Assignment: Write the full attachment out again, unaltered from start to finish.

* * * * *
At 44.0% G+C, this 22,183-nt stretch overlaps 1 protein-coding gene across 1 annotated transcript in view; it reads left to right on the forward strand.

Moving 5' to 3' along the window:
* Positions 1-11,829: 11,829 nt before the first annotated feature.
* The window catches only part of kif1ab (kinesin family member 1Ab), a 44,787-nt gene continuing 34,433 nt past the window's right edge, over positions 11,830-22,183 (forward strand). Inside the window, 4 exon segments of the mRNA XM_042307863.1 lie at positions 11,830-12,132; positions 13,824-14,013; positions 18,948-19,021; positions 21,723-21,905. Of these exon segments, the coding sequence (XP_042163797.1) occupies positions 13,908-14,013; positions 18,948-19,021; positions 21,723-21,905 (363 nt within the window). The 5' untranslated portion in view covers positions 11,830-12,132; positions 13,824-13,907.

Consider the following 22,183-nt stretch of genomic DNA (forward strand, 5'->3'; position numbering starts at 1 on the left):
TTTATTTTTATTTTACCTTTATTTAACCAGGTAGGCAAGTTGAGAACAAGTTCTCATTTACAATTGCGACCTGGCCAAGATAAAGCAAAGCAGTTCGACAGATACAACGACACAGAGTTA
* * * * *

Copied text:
At 44.0% G+C, this 22,183-nt stretch overlaps 1 protein-coding gene across 1 annotated transcript in view; it reads left to right on the forward strand.

Moving 5' to 3' along the window:
* Positions 1-11,829: 11,829 nt before the first annotated feature.
* The window catches only part of kif1ab (kinesin family member 1Ab), a 44,787-nt gene continuing 34,433 nt past the window's right edge, over positions 11,830-22,183 (forward strand). Inside the window, 4 exon segments of the mRNA XM_042307863.1 lie at positions 11,830-12,132; positions 13,824-14,013; positions 18,948-19,021; positions 21,723-21,905. Of these exon segments, the coding sequence (XP_042163797.1) occupies positions 13,908-14,013; positions 18,948-19,021; positions 21,723-21,905 (363 nt within the window). The 5' untranslated portion in view covers positions 11,830-12,132; positions 13,824-13,907.

Consider the following 22,183-nt stretch of genomic DNA (forward strand, 5'->3'; position numbering starts at 1 on the left):
TTTATTTTTATTTTACCTTTATTTAACCAGGTAGGCAAGTTGAGAACAAGTTCTCATTTACAATTGCGACCTGGCCAAGATAAAGCAAAGCAGTTCGACAGATACAACGACACAGAGTTA